These two PowerPoints cover the properties of 2D and 3D shapes (E2-E3) - faces, edges, vertices and line symmetry. This is assessed using a quiz in PPT1. Both PPTs then move on to recognising nets and drawing nets of cubes and cuboids (now found in Level 1 exams). The second PPT can be printed off and used as a workbook. I have also included two links to You tube but you can use your own favourite shape/nets video links if you prefer.
Entry Level 2
Entry Level 3
FM Context free underpinning
E2.19 Recognise and name 2-D and 3-D shapes including pentagons, hexagons, cylinders, cuboids, pyramids, spheres
E2.20 Describe properties of common 2-D & 3-D shapes including nos. of sides, corners, edges, faces, angles & base
E3.19 Sort 2-D and 3-D shapes using properties including lines of symmetry, length, right angles, angles including in rectangles and triangles
L1.24 Draw 2-D shapes and demonstrate an understanding of line symmetry & knowledge of the relative size of angles
L1.25 Interpret plans, elevations and nets of simple 3-D shapes
This is a set of worksheets in a MS Excel workbook that deals with fractions.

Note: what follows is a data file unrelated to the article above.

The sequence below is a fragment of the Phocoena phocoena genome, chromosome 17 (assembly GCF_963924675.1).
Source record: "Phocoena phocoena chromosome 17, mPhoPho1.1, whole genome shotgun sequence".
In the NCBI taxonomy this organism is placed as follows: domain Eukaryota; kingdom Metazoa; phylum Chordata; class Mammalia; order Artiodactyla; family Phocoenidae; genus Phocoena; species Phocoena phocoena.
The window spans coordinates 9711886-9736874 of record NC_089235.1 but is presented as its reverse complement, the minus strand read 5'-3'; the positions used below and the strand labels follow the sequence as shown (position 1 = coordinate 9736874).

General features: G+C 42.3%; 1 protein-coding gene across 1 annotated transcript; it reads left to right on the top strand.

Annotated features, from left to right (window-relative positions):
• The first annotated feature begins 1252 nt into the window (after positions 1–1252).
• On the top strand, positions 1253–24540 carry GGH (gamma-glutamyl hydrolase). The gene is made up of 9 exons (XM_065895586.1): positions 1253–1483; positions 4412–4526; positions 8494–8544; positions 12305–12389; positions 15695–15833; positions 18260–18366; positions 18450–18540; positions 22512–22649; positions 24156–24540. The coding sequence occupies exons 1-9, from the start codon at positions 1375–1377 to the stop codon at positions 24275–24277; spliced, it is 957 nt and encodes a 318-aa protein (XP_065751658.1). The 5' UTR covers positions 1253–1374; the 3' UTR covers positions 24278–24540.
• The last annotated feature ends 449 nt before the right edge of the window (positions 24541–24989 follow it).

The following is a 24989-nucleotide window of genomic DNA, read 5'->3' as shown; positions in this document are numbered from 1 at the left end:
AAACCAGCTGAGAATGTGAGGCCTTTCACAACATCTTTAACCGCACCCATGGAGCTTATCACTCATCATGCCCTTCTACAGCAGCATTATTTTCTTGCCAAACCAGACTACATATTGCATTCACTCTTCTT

- Sheet one: a set of pictures (pie charts) that shows fractions from halves to tenths
- Sheet two: equivalent fractions with two pie charts, learners can input fractions and see if they are equivalent by looking at the shape of the pie charts
- Sheet three: starting to look at fractions being equivalent to decimals with two pie charts one for fractions and one for decimals
Using a video from YouTube (http://www.youtube.com/watch?v=r6eTr4ldDYg) about the miniature earth I have created this PowerPoint on percentages. It will work well with John Thompson’s easy percentage worker-outer and Margaret Adams’ Calculating percentages as quantities (links below under “See also”).
Functional Maths - numbers and the number system
AN N2/L1.9 Find simple percentage parts of quantities and measurements
Introduce the topic using the Smart Notebook activity.
8 identical pages, each with a blank number line, a movable arrow to show the position of the number to be rounded and a sentence at the bottom to state what is happening.
Learners can fill in the ends of the number line to see what values are relevant to the question i.e. rounding 23 to the nearest 10 would be either 20 or 30 as an answer. Then they can move the arrow to the position needed, 23, then see which value the number is closest to.